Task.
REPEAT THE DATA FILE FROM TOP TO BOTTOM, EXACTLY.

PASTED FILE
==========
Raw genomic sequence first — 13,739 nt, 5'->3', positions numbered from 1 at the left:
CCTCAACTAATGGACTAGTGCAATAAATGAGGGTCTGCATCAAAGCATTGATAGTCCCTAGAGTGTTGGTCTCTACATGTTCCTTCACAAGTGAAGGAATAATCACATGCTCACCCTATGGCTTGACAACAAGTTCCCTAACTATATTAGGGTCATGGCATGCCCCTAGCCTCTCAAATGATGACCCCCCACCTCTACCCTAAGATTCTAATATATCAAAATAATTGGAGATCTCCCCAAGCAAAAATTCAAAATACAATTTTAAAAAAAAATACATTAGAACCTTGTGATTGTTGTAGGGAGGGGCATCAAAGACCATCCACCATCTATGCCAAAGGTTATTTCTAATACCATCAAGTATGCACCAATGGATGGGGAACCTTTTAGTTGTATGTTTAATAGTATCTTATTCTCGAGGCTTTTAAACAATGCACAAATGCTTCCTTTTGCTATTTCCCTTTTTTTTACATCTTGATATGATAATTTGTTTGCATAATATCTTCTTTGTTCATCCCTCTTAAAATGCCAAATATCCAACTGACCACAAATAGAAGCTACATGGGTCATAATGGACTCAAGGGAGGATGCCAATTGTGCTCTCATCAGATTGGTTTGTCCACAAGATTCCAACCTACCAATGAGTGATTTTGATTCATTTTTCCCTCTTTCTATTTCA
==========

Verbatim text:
Raw genomic sequence first — 13,739 nt, 5'->3', positions numbered from 1 at the left:
CCTCAACTAATGGACTAGTGCAATAAATGAGGGTCTGCATCAAAGCATTGATAGTCCCTAGAGTGTTGGTCTCTACATGTTCCTTCACAAGTGAAGGAATAATCACATGCTCACCCTATGGCTTGACAACAAGTTCCCTAACTATATTAGGGTCATGGCATGCCCCTAGCCTCTCAAATGATGACCCCCCACCTCTACCCTAAGATTCTAATATATCAAAATAATTGGAGATCTCCCCAAGCAAAAATTCAAAATACAATTTTAAAAAAAAATACATTAGAACCTTGTGATTGTTGTAGGGAGGGGCATCAAAGACCATCCACCATCTATGCCAAAGGTTATTTCTAATACCATCAAGTATGCACCAATGGATGGGGAACCTTTTAGTTGTATGTTTAATAGTATCTTATTCTCGAGGCTTTTAAACAATGCACAAATGCTTCCTTTTGCTATTTCCCTTTTTTTTACATCTTGATATGATAATTTGTTTGCATAATATCTTCTTTGTTCATCCCTCTTAAAATGCCAAATATCCAACTGACCACAAATAGAAGCTACATGGGTCATAATGGACTCAAGGGAGGATGCCAATTGTGCTCTCATCAGATTGGTTTGTCCACAAGATTCCAACCTACCAATGAGTGATTTTGATTCATTTTTCCCTCTTTCTATTTCA